The Young Adult Love Lives of Happy Teenagers: The Role of Adolescent Affect in Adult Romantic Relationship Functioning
Kansky, J., Allen, J. P., & Diener, E. (2019). The young adult love lives of happy teenagers: The role of adolescent affect in adult romantic relationship functioning. Journal of Research in Personality, 80, 1-9.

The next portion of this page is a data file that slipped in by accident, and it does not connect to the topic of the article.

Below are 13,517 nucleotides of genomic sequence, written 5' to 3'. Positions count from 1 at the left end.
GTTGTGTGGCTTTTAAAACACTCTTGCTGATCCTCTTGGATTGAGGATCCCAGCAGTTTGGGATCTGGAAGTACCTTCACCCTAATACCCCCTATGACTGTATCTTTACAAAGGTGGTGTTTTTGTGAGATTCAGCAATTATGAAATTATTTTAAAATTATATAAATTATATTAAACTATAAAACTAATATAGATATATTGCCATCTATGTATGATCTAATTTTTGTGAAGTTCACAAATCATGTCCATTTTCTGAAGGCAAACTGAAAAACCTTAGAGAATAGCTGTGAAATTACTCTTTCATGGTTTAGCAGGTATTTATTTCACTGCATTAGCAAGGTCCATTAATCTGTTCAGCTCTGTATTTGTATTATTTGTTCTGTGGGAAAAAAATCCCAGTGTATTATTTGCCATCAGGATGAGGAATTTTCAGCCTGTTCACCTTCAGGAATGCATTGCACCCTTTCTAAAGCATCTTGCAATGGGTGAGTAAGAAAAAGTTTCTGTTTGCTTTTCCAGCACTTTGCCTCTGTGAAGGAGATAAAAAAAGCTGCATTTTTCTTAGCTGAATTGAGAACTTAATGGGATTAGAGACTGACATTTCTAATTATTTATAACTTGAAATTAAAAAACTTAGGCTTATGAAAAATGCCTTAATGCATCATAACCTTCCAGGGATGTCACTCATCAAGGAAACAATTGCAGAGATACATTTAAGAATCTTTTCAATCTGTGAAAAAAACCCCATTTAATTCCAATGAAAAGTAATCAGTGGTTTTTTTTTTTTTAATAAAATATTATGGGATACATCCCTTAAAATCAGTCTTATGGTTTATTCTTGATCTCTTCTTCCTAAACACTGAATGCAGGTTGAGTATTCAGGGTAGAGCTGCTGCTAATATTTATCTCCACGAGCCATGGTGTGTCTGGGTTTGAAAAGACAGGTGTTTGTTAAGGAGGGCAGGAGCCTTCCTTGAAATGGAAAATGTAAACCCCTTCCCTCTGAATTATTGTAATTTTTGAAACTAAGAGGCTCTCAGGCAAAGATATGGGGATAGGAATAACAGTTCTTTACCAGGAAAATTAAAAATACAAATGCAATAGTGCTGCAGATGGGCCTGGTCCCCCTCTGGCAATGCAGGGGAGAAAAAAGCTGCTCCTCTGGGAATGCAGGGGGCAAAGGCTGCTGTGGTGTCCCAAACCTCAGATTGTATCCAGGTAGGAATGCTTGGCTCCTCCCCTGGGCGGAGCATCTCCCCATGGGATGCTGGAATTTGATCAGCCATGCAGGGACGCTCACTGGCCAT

This study assessed early adolescent positive and negative affect as long-term predictors of romantic conflict, anxious and avoidant attachment, romantic and social competence, and relationship satisfaction in adulthood utilizing a longitudinal, multi-informant study of 166 participants assessed annually at ages 14–17, and again at ages 23–25. Positive affect in adolescence predicted greater self-rated social competence during late adolescence and greater self-rated romantic competence and less partner-reported hostile conflict almost a decade later. Negative affect predicted lower social and romantic competence. Results generally remained significant after controlling for personality traits, providing greater support for the hypothesis that affect has a robust, direct relation to romantic development over time.
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